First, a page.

|An intact flower for comparison.|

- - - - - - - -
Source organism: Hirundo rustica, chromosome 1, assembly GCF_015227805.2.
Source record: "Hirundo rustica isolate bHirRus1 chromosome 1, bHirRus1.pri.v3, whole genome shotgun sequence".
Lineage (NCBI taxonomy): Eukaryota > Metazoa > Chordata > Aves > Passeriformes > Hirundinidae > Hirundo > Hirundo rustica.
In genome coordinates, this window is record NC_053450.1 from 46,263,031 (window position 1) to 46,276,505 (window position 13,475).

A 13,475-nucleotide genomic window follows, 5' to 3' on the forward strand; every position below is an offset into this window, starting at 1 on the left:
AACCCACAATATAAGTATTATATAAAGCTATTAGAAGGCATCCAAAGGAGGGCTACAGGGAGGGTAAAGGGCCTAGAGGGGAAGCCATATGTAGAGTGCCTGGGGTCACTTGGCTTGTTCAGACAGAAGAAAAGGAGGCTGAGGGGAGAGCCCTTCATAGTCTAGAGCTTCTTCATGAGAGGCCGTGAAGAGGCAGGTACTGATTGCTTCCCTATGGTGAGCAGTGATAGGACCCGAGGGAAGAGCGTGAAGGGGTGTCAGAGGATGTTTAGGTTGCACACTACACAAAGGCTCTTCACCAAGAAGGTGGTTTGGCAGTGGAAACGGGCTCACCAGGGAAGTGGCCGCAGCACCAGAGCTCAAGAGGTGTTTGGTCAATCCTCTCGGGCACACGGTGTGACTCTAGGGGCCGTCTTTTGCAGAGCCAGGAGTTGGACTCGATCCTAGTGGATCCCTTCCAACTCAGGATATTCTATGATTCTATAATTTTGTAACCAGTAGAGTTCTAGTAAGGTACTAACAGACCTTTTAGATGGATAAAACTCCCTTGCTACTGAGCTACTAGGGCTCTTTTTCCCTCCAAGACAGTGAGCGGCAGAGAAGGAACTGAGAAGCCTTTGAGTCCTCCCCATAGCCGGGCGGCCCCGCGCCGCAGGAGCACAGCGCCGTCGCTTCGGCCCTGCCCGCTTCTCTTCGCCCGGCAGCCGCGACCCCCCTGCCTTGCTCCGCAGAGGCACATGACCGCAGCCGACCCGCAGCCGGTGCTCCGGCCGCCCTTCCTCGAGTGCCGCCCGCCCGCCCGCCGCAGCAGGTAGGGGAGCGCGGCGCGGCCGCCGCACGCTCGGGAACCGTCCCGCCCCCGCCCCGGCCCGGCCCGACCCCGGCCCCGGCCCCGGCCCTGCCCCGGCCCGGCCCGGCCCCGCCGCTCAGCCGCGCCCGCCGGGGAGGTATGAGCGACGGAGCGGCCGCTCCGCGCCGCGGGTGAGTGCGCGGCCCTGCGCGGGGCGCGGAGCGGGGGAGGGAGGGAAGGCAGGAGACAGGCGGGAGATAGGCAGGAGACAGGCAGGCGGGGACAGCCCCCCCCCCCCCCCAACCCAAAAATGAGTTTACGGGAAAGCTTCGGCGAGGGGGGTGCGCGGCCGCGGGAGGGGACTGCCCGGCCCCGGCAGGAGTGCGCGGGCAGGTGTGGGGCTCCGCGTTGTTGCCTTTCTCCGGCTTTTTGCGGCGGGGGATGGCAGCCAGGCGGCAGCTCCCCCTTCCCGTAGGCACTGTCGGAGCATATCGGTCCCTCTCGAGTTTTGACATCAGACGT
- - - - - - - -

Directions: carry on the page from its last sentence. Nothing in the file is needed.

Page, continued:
Last week I was looking forward to enjoying the beauty of an inflorescence of Renanthera monachica with all its flowers open. Distressingly, I found that something had damaged the open flowers and some of the buds. But it was not obvious which animal was causing the damage. I visited the flowers several times during the day and then found that the culprit for the damage was a native orchid beetle, Statobaris polita. I checked all my other orchids and the only one that had beetles was the Renanthera. I only use pesticides as a weapon of last resort. What I do with these weevils is that when I find them in flowers, I put a small cup with a combination of detergent and alcohol under the flower and then I shake the flower gently. The weevils will react by helpfully dropping into the cup and partaking of the detergent and the alcohol. These weevils are a seasonal pest, months can go by without one showing on the flowers and then they start to appear, but never in large numbers. At the peak of their infestation I can find five to ten a week in the flowers. They had not been a problem before the exotic orchid Sphatoglottis plicata established large populations in the forest. I saw the first Sphatoglottis plant in the forest, a white one, in 2004, now they are common and in some places downright abundant.